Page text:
AFTER Boris Johnson made the TV licence an election issue, saying it needs "looking at", what now for the fee in the challenging era of streaming?

The licence fee is nearly 100 years old?

In the UK, an annual licence fee of 10 shillings was first introduced under the Wireless Telegraphy Act in November 1923.

When did the licence cover TV?

The first combined radio and TV licence was issued in June 1946 for £2 when television broadcasts resumed following a break due to World War Two.

Colour came in?

In 1967 and on January 1, 1968, a £5 “colour supplement” was added to the existing monochrome licence.

It funds the BBC?

Yes, the BBC is primarily financed by the licence fee, supplemented by income from its commercial subsidiaries.

The BBC took over administration in the 1990s?

In 1991, it assumed responsibility for collection and enforcement from the Post Office.

When do you need a licence?

If you watch or record shows as they are being shown live in the UK. You also need one if you use BBC iPlayer. A licence is required regardless of the device being used to watch TV – whether it's a tablet, phone or console, for example. But you don't need a licence if you are only watching catch-up – unless it's on iPlayer.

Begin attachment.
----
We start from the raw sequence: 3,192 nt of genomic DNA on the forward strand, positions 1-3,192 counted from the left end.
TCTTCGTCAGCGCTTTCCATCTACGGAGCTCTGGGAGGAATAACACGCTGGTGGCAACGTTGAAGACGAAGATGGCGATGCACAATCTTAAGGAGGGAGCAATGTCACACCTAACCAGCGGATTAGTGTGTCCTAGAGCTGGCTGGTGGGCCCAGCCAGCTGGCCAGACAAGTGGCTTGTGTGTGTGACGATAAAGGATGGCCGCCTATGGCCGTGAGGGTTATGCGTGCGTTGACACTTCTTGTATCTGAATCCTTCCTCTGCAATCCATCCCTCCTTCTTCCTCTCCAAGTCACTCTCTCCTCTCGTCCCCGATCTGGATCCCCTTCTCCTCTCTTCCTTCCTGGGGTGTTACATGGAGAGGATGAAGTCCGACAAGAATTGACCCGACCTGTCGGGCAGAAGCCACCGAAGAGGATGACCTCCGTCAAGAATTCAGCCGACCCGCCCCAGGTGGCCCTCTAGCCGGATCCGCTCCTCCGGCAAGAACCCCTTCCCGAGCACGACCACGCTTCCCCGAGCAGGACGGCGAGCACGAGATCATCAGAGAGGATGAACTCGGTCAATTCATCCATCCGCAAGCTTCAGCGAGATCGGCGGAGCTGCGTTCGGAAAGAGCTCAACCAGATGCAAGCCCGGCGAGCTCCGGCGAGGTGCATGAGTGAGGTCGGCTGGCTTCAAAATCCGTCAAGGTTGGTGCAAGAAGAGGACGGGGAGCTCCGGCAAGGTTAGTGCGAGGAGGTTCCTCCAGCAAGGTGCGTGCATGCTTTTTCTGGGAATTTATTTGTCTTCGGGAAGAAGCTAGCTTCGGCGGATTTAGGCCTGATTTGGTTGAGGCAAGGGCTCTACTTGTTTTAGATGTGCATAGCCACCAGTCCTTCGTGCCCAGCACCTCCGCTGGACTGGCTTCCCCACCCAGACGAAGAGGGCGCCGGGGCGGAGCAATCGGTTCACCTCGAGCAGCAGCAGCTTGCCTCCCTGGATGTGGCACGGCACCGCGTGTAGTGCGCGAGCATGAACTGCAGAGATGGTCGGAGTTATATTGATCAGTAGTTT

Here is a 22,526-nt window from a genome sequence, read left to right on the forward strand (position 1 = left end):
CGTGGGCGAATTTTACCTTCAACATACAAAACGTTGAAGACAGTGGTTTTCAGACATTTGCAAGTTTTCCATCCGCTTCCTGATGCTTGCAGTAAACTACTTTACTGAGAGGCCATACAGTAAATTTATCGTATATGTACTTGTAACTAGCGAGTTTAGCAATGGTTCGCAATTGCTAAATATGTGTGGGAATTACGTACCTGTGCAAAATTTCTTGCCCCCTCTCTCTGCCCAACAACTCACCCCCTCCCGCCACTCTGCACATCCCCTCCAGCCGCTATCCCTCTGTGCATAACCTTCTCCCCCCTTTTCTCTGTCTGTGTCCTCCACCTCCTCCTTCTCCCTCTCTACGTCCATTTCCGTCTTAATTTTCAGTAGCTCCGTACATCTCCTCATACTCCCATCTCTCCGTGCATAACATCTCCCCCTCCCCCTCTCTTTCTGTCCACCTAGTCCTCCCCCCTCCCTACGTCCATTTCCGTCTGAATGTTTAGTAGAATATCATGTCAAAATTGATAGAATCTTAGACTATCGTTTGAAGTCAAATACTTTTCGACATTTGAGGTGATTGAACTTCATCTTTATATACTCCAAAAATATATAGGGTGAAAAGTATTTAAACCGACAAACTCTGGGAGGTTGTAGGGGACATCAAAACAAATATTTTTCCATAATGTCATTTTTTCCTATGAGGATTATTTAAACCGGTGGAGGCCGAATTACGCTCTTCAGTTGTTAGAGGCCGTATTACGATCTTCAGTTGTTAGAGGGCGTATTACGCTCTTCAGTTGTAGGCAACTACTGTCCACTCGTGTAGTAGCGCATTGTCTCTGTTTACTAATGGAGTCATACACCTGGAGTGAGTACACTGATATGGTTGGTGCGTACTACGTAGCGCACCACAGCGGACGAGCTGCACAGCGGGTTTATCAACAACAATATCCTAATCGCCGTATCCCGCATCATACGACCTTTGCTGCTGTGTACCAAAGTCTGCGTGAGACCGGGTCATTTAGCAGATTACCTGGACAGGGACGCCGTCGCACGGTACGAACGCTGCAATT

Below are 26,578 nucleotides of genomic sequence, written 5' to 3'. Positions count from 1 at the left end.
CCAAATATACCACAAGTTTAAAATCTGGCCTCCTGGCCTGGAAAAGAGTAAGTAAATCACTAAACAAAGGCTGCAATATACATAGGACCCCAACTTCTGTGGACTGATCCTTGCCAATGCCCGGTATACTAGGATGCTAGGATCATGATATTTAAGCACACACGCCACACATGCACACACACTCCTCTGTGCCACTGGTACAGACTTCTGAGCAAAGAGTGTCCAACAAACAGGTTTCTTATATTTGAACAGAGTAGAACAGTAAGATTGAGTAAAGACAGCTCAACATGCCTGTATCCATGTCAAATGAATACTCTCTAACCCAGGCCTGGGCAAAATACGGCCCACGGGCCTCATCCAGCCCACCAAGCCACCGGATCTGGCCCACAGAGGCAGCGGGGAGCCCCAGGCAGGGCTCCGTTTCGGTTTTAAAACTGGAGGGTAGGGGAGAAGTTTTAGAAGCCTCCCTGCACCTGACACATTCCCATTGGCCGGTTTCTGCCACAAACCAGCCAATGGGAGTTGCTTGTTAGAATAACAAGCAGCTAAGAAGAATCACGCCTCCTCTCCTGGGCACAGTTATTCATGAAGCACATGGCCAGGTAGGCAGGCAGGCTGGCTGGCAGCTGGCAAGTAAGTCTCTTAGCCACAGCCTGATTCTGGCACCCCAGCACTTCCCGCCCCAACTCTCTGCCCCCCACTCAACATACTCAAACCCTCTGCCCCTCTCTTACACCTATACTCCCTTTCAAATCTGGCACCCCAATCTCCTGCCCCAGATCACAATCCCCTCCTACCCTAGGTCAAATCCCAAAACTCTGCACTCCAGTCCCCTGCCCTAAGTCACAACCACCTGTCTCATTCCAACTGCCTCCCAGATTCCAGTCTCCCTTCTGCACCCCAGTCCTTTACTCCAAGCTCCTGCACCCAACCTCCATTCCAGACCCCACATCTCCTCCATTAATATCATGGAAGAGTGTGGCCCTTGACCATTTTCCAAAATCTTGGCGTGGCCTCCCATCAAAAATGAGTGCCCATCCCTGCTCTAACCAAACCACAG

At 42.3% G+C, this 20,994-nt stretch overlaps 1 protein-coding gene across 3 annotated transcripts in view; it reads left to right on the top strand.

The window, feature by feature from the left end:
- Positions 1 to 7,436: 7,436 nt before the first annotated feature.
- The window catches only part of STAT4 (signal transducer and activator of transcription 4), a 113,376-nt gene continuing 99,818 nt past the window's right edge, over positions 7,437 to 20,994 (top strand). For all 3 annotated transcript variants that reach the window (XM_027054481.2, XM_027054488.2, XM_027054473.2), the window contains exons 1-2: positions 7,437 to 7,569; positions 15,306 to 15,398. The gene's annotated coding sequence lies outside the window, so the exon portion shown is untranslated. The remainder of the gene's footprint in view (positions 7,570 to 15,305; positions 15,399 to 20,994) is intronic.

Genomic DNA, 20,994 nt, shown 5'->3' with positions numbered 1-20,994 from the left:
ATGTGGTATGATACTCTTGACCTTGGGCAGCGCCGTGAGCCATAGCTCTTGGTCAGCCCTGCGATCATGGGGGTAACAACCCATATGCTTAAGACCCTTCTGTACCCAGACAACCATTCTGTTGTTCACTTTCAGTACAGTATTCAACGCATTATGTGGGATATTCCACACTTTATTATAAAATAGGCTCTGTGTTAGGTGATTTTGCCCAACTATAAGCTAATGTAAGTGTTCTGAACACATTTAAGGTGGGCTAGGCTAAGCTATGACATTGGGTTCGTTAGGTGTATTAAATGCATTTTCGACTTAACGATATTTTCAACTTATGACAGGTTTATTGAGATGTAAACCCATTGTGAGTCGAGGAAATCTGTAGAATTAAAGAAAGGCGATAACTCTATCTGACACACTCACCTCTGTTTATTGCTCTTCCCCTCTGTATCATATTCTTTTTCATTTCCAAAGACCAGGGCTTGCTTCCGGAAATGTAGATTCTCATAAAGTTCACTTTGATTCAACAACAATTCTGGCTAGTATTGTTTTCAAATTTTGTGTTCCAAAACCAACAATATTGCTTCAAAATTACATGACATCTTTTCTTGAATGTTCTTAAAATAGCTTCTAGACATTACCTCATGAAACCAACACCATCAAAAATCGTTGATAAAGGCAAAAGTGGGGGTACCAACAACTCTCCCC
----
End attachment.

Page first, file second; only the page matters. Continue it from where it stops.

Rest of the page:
But more Brits are turning to streaming?

Between 2014 and 2018, around 3.5 million Brits cancelled their TV licence fee, with people turning to subscription services such as Amazon Prime and Netflix.

Why is it in the news this year?

In June, the BBC announced that free TV licences for over-75s were being scrapped. Under the new rules, only low income households where one person is in receipt of pension credit benefit will still be eligible for the free licence. It followed an announcement by the government in 2015 that the BBC would take over the cost of providing free licences for over-75s by next year. This would cost £745 million - a fifth of the BBC's budget by 2021/22.

The move sparked an outcry?

Charity Age UK expressed concern, saying one in four over-65s say the TV is their main form of companionship, adding: “If this scheme goes ahead we are going to see sick and disabled people in their 80s and 90s who are completely dependent on their cherished TV for companionship and news forced to give it up."

What has the PM said?

Asked whether a Tory government would abolish TV licence fees for everybody this week, Mr Johnson said “what I certainly think is that the BBC should cough up and pay for the licences for the over-75s as they promised to do.

"But at this stage we are not planning to get rid of all TV licence fees, though I am certainly looking at it.”

But the BBC has support from some?

Veteran BBC broadcaster, John Simpson, tweeted: “The licence fee IS the BBC. Scrap it, and the BBC as it has always existed will disappear.”